COMING SOON: Curiosity Studio & Sharp Sign Co. move to Lake Street
Posted December 10th, 2021 by Bridget Kranz
The artist-run creative learning studio and local sign-painter, along with Laune Bread, are set to open their collaborative space early next year
All good things take time.
It’s a saying that designer Kelsi Sharp repeats often. Over the past year, it’s been a helpful reminder — not only to Sharp, but to her collaborators and fellow artists Chelsea Brink and Lauren Callis. Together, they’re opening a shared space at the intersection of Lake Street and 36th Avenue in the Longfellow neighborhood of Minneapolis.
The new space will house Brink’s graphic design consulting business, Sharp Sign Co., and Curiosity Studio — a creative learning studio with classes designed to encourage creativity and teach about art and process. They will also share the building with Laune Bread.
After a year of brainstorming, planning, and renovating, Brink, Callis and Sharp reflect on a winding road to a near-future opening.
Bridget Kranz: When did you first get the idea for a shared space?
Sharp: Lauren and I started the conversation about getting a space together about a year ago. For all three of us, there’s a lot of overlap between clients, the amount of space we need, and the values we have about the type of space we want to be in.
A big motivation for me was to have a space that’s not my apartment. For example, I’m building several signs for Seward Coop. I’m exploding out of my current situation. I’ve always felt like a bull in a china shop in the office and workspaces I’ve inhabited.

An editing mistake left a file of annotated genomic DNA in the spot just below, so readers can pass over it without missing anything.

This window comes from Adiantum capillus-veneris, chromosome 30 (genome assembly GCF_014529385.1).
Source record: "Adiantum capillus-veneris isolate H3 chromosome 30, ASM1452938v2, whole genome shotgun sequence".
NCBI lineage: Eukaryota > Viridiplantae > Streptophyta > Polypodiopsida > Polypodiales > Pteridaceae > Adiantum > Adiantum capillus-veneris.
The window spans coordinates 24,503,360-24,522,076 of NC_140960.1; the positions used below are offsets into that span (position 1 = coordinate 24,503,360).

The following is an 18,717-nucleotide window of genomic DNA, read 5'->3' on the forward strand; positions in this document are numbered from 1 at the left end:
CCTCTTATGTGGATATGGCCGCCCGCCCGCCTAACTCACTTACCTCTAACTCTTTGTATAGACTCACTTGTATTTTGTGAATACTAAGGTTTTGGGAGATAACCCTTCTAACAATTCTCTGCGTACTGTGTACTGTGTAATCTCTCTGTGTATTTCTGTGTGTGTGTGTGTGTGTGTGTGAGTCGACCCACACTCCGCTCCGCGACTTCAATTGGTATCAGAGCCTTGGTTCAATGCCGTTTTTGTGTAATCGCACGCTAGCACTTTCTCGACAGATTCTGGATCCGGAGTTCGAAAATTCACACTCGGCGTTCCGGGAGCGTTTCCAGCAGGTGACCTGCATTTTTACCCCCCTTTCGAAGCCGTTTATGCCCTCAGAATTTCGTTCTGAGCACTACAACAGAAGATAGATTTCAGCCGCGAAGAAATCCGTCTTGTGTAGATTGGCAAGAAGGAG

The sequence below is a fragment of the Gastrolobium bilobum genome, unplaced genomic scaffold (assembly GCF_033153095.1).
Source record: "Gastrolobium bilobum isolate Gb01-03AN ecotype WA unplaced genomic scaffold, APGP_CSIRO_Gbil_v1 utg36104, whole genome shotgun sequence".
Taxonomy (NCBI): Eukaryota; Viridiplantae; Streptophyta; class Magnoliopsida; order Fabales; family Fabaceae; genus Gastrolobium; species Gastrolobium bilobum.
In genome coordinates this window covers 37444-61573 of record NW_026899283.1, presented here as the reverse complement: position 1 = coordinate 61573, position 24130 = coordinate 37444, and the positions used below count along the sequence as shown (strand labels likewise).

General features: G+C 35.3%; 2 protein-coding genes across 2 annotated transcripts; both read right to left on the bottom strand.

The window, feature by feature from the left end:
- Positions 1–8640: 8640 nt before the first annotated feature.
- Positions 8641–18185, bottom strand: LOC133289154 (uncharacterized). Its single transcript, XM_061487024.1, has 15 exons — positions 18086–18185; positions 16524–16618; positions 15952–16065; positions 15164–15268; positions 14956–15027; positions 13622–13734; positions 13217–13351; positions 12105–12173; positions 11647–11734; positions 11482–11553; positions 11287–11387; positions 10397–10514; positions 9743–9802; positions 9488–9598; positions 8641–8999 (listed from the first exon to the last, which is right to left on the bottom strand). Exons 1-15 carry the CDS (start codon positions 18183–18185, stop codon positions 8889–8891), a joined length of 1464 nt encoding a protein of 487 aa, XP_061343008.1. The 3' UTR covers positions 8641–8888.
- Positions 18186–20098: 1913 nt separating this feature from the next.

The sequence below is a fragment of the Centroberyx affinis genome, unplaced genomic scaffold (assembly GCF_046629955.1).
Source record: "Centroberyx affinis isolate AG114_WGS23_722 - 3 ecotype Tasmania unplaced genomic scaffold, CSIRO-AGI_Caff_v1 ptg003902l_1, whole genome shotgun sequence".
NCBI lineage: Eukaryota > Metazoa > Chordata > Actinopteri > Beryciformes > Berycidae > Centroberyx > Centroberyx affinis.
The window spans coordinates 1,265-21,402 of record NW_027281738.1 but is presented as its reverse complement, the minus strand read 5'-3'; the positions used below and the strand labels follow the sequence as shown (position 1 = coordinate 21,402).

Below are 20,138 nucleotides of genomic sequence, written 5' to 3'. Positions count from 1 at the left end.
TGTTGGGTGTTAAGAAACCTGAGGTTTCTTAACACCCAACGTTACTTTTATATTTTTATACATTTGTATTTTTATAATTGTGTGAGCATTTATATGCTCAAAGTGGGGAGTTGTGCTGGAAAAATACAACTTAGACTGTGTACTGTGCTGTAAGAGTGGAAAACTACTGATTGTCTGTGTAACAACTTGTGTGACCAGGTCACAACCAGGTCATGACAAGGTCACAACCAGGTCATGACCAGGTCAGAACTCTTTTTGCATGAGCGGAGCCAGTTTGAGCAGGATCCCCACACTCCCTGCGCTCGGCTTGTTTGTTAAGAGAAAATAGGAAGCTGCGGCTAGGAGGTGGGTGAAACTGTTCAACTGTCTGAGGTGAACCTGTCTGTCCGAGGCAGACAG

Callis: Curiosity Studio first opened in the Northrup King Building, which was a great option for getting people familiar with our work. When we started talking about a shared space, it became harder to envision that in Northrup King — how would we have three separate rooms, within the one existing studio that we had? As we started searching for another space, an opportunity came up to collaborate with Laune Bread. They were moving into a new storefront on Lake Street, and we were able to be a part of the build-out.
Participants engaging in a workshop at Curiosity Studio. Image courtesy of Curiosity Studio.
BK: How is this new space different than where you’ve worked previously?
Brink: We’re on a corner of Lake Street with several other storefronts, and I think we’ll have more accessibility to the neighborhood. In studio buildings like Northrup King, you rely more on social media to get the word out. I’m also eager to be back in a collaborative workspace. During the pandemic, I’ve been working from home. I find a lot of joy and inspiration in being around other people.
Sharp: I’ve been making my mark on the Minneapolis landscape in a certain way, and this is a whole different level. The moment when we put up our first temporary sign in the storefront, it felt like we were on display in a way we haven’t been before.
A year ago, when we looked at the space, Lake Street looked totally different. We started by thinking critically about how we would rebuild. I’ve already been doing a lot of signs in the neighborhood and have gotten plugged in with neighborhood associations. It’s a more honest and direct way of meeting and interacting with potential clients.